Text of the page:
AJ Liebling, "The Sweet Science" - Liebling was the boxing writer for The New Yorker, and probably remains to this day the best boxing writer ever. The annual BWAA award for writing is named after him. These collection of pieces range from the late 1940s or so to the beginning of the television era, which Liebling railed against.
Joan Didion, "On Boxing" - The perfect counterpoint to Liebling's classic is Didion's more contemporary collection of essays on the sport, written from the 1980s through to her work on Mike Tyson in the early 1990s. Not a fan of Liebling herself--she felt he was somewhat condescending in tone toward the fighters--Didion's approach to boxing is that of an ambivalent, intellectual fan who loves the sport but is kind of afraid of the reasons why.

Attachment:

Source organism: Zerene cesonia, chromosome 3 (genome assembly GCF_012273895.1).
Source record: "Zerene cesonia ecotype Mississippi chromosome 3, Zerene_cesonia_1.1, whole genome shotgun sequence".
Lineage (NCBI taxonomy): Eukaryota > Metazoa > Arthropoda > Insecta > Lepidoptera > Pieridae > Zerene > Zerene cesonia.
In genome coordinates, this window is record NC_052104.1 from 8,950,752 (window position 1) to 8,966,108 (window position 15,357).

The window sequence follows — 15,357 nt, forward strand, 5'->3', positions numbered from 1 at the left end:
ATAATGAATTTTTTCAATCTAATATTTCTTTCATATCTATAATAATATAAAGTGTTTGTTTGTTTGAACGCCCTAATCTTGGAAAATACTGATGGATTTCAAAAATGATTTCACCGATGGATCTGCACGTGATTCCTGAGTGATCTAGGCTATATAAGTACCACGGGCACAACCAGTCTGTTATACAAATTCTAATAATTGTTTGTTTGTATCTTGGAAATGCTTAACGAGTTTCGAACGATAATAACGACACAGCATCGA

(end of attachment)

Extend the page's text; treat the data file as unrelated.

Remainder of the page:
V/A, "At the Fights" - A fascinating collection of great American writers writing about boxing. The highlight for me is HL Mencken's absolutely brilliant account of the Dempsey v Carpentier fight. Others include literary legends like Sherwood Anderson on going to a Joe Louis fight, Jack London's (racist) account of the aftermath of Johnson v Jefferies, James Baldwin's moving portrait of Floyd Patterson, etc., as well as the usual suspects Norman Mailer, Liebling, Didion, and up through contemporaries like Thomas Hauser's excellent work on Don King; even our favorite curmodgeon, Larry Merchant, is included.